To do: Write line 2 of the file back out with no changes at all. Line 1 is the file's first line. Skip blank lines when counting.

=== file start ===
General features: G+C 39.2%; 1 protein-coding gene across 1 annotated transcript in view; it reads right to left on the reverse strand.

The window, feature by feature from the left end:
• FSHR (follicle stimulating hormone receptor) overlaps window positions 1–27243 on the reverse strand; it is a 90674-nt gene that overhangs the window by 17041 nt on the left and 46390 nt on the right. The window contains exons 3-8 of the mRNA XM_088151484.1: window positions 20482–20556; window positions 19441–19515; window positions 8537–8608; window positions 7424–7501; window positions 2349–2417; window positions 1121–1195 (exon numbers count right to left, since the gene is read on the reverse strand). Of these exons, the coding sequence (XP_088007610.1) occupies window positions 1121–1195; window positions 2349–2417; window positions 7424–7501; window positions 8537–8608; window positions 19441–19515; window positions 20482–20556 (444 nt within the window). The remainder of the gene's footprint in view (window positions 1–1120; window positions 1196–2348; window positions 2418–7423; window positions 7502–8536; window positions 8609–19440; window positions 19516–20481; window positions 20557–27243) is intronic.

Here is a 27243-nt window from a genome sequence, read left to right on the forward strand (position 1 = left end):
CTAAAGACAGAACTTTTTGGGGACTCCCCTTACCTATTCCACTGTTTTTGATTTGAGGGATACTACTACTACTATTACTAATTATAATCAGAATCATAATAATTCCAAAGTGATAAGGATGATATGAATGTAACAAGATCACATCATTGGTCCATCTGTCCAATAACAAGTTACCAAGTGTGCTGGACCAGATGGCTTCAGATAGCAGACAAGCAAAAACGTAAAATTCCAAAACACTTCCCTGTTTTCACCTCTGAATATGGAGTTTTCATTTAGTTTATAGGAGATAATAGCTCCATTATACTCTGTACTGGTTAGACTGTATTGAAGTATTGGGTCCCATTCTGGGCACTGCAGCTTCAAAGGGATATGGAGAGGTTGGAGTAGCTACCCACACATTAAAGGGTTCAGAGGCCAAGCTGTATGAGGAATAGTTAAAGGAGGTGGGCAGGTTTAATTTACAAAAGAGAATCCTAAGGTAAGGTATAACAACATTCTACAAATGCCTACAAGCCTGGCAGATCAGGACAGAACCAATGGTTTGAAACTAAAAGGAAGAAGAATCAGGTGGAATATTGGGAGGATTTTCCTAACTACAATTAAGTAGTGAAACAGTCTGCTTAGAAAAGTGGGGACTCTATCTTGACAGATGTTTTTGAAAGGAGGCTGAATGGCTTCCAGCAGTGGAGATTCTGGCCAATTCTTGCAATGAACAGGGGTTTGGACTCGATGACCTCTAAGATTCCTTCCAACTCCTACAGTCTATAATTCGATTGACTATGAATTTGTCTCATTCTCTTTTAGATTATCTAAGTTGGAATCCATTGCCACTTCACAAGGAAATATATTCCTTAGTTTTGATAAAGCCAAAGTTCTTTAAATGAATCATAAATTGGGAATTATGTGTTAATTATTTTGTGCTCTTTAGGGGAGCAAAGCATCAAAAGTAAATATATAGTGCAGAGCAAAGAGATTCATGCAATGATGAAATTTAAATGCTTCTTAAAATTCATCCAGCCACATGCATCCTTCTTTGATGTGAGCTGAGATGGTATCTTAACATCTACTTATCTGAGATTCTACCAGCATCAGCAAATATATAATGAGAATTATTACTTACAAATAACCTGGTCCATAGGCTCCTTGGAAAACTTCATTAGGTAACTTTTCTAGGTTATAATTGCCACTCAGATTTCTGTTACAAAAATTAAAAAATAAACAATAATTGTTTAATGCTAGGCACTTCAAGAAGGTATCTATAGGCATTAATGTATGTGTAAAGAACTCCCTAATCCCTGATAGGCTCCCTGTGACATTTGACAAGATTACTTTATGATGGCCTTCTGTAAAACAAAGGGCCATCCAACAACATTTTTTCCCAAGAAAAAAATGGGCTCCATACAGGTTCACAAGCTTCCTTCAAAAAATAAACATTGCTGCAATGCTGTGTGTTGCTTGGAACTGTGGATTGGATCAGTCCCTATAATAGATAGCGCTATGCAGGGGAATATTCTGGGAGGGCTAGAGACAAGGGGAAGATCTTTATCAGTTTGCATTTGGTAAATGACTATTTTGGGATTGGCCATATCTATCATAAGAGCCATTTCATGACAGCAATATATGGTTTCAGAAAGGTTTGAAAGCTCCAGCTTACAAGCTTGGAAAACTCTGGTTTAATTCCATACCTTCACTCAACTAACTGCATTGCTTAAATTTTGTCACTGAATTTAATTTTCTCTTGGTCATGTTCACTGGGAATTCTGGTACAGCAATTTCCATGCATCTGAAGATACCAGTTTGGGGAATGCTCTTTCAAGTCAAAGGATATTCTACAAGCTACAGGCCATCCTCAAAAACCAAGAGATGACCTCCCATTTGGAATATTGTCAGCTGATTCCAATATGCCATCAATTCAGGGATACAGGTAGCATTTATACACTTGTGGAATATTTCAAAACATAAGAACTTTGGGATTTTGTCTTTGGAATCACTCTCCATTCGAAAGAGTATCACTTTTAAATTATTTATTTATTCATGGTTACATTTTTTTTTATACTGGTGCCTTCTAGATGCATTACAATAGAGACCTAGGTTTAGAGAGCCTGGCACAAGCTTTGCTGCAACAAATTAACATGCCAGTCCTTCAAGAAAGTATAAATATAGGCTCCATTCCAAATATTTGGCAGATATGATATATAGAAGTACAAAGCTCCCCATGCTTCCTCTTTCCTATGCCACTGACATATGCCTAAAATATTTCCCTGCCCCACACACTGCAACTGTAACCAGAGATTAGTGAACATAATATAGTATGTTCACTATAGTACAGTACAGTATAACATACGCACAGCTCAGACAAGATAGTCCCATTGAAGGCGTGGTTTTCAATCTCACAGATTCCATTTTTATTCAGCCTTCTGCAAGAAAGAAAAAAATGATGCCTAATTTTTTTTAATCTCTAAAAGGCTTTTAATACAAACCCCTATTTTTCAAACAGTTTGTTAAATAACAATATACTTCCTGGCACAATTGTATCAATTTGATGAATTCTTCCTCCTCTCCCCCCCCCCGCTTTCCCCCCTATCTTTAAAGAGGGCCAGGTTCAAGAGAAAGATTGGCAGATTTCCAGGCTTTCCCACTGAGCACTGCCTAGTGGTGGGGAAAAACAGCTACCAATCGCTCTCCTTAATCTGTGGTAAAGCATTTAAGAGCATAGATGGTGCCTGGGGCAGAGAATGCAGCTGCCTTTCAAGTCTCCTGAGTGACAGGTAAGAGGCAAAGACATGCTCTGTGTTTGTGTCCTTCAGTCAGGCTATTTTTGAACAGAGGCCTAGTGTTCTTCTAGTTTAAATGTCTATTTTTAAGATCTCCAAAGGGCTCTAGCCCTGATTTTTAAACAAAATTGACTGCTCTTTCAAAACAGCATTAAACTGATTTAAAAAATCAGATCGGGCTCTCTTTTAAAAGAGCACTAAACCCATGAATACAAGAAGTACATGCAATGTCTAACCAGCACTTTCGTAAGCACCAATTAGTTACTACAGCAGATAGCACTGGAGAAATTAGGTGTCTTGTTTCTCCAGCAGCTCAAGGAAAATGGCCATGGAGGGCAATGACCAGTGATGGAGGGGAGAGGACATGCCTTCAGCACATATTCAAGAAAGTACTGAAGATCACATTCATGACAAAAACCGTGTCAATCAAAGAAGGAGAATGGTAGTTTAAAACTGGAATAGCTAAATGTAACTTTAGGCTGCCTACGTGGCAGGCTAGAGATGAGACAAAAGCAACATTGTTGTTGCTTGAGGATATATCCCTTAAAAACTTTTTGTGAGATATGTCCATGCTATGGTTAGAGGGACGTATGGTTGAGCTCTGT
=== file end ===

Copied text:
The window, feature by feature from the left end: